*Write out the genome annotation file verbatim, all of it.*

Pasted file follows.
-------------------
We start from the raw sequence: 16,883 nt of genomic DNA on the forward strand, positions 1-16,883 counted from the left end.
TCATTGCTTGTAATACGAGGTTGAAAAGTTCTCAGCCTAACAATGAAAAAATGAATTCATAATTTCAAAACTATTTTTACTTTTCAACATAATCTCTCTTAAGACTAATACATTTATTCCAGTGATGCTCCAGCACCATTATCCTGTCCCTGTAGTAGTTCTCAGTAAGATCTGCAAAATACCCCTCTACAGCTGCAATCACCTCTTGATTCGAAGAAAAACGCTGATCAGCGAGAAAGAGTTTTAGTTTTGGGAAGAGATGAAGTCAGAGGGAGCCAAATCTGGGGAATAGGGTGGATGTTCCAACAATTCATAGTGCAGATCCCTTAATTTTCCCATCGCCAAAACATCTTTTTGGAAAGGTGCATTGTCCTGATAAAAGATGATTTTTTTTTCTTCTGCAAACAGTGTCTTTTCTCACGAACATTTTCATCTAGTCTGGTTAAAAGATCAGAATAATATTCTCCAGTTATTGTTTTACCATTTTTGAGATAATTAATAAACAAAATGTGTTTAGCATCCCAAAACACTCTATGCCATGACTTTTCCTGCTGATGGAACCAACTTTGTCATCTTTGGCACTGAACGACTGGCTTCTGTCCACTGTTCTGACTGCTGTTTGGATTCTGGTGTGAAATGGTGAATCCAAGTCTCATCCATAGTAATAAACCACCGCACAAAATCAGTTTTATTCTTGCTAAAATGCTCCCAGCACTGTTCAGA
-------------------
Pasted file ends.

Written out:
We start from the raw sequence: 16,883 nt of genomic DNA on the forward strand, positions 1-16,883 counted from the left end.
TCATTGCTTGTAATACGAGGTTGAAAAGTTCTCAGCCTAACAATGAAAAAATGAATTCATAATTTCAAAACTATTTTTACTTTTCAACATAATCTCTCTTAAGACTAATACATTTATTCCAGTGATGCTCCAGCACCATTATCCTGTCCCTGTAGTAGTTCTCAGTAAGATCTGCAAAATACCCCTCTACAGCTGCAATCACCTCTTGATTCGAAGAAAAACGCTGATCAGCGAGAAAGAGTTTTAGTTTTGGGAAGAGATGAAGTCAGAGGGAGCCAAATCTGGGGAATAGGGTGGATGTTCCAACAATTCATAGTGCAGATCCCTTAATTTTCCCATCGCCAAAACATCTTTTTGGAAAGGTGCATTGTCCTGATAAAAGATGATTTTTTTTTCTTCTGCAAACAGTGTCTTTTCTCACGAACATTTTCATCTAGTCTGGTTAAAAGATCAGAATAATATTCTCCAGTTATTGTTTTACCATTTTTGAGATAATTAATAAACAAAATGTGTTTAGCATCCCAAAACACTCTATGCCATGACTTTTCCTGCTGATGGAACCAACTTTGTCATCTTTGGCACTGAACGACTGGCTTCTGTCCACTGTTCTGACTGCTGTTTGGATTCTGGTGTGAAATGGTGAATCCAAGTCTCATCCATAGTAATAAACCACCGCACAAAATCAGTTTTATTCTTGCTAAAATGCTCCCAGCACTGTTCAGA